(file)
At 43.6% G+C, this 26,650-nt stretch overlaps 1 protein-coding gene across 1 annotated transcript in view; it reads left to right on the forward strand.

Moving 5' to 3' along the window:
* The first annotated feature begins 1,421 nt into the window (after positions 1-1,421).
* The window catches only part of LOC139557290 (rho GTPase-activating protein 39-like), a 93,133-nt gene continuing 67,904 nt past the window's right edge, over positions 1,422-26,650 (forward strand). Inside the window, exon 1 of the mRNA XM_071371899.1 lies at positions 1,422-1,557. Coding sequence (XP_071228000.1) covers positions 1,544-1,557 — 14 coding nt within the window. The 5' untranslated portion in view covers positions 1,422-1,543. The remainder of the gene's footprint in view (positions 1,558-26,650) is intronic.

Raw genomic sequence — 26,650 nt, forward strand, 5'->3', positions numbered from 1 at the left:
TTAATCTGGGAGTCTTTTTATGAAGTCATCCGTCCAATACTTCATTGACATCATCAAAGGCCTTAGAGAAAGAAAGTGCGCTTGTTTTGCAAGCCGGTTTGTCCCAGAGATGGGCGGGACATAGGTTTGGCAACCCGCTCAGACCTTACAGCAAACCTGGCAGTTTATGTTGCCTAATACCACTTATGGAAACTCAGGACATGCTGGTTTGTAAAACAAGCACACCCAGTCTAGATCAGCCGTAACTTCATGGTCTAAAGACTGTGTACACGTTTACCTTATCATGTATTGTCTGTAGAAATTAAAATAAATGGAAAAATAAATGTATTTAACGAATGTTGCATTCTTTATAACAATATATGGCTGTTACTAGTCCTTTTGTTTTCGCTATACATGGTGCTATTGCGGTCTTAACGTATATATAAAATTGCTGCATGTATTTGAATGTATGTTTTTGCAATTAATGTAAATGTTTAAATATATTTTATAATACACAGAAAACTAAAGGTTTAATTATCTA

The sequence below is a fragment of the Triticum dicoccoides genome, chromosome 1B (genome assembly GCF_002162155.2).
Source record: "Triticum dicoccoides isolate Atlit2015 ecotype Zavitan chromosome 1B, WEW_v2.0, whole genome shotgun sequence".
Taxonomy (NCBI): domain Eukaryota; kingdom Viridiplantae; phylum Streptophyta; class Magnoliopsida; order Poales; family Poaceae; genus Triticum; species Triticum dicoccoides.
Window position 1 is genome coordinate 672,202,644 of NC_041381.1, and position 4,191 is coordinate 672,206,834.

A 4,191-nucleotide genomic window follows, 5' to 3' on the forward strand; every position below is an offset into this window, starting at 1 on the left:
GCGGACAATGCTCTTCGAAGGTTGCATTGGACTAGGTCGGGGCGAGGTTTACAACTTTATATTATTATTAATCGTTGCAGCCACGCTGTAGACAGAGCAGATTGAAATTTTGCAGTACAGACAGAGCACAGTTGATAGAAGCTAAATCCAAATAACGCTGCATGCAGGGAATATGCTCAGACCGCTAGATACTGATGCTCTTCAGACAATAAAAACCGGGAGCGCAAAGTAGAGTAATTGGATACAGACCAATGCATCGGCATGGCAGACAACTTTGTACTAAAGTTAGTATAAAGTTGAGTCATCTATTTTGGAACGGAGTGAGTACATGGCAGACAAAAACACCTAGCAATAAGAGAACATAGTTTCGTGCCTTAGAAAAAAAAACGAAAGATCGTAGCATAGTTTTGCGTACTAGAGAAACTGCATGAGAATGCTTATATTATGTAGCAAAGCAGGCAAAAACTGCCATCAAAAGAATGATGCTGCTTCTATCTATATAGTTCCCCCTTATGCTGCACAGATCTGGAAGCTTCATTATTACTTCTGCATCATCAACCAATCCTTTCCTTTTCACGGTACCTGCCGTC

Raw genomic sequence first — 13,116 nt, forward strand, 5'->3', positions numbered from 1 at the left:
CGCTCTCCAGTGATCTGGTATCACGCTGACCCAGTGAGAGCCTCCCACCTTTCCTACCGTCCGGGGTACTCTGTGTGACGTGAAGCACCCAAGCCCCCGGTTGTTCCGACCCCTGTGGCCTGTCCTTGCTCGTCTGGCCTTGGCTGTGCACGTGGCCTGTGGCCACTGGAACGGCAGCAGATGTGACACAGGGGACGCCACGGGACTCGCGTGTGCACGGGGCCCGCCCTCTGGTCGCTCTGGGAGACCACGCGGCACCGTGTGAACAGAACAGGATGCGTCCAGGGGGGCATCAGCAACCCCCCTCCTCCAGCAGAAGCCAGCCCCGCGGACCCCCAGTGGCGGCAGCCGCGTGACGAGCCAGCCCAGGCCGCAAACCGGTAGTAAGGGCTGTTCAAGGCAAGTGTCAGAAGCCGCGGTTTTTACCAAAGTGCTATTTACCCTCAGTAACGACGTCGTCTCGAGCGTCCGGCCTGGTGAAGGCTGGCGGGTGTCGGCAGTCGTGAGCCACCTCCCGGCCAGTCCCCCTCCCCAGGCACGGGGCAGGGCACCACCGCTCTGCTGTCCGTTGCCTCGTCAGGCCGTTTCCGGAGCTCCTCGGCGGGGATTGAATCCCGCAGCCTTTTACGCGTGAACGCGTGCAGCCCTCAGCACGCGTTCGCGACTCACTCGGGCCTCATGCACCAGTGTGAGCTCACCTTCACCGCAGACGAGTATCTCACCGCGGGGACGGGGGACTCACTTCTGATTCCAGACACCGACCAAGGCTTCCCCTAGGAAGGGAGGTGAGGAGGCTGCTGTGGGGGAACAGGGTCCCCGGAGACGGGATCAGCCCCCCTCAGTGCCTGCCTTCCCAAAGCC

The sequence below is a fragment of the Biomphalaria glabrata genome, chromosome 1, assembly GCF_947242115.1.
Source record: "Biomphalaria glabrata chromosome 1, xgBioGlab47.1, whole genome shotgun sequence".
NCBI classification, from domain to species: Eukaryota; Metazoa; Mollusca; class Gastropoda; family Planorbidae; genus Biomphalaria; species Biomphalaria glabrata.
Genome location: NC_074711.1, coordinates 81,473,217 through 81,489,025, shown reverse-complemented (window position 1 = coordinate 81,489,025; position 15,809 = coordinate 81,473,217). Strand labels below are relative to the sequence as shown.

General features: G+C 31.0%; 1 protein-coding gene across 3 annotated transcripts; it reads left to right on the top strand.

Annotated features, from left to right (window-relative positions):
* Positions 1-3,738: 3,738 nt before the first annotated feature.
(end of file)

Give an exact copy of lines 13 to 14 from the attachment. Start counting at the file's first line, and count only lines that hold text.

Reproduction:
Raw genomic sequence first — 13,116 nt, forward strand, 5'->3', positions numbered from 1 at the left:
CGCTCTCCAGTGATCTGGTATCACGCTGACCCAGTGAGAGCCTCCCACCTTTCCTACCGTCCGGGGTACTCTGTGTGACGTGAAGCACCCAAGCCCCCGGTTGTTCCGACCCCTGTGGCCTGTCCTTGCTCGTCTGGCCTTGGCTGTGCACGTGGCCTGTGGCCACTGGAACGGCAGCAGATGTGACACAGGGGACGCCACGGGACTCGCGTGTGCACGGGGCCCGCCCTCTGGTCGCTCTGGGAGACCACGCGGCACCGTGTGAACAGAACAGGATGCGTCCAGGGGGGCATCAGCAACCCCCCTCCTCCAGCAGAAGCCAGCCCCGCGGACCCCCAGTGGCGGCAGCCGCGTGACGAGCCAGCCCAGGCCGCAAACCGGTAGTAAGGGCTGTTCAAGGCAAGTGTCAGAAGCCGCGGTTTTTACCAAAGTGCTATTTACCCTCAGTAACGACGTCGTCTCGAGCGTCCGGCCTGGTGAAGGCTGGCGGGTGTCGGCAGTCGTGAGCCACCTCCCGGCCAGTCCCCCTCCCCAGGCACGGGGCAGGGCACCACCGCTCTGCTGTCCGTTGCCTCGTCAGGCCGTTTCCGGAGCTCCTCGGCGGGGATTGAATCCCGCAGCCTTTTACGCGTGAACGCGTGCAGCCCTCAGCACGCGTTCGCGACTCACTCGGGCCTCATGCACCAGTGTGAGCTCACCTTCACCGCAGACGAGTATCTCACCGCGGGGACGGGGGACTCACTTCTGATTCCAGACACCGACCAAGGCTTCCCCTAGGAAGGGAGGTGAGGAGGCTGCTGTGGGGGAACAGGGTCCCCGGAGACGGGATCAGCCCCCCTCAGTGCCTGCCTTCCCAAAGCC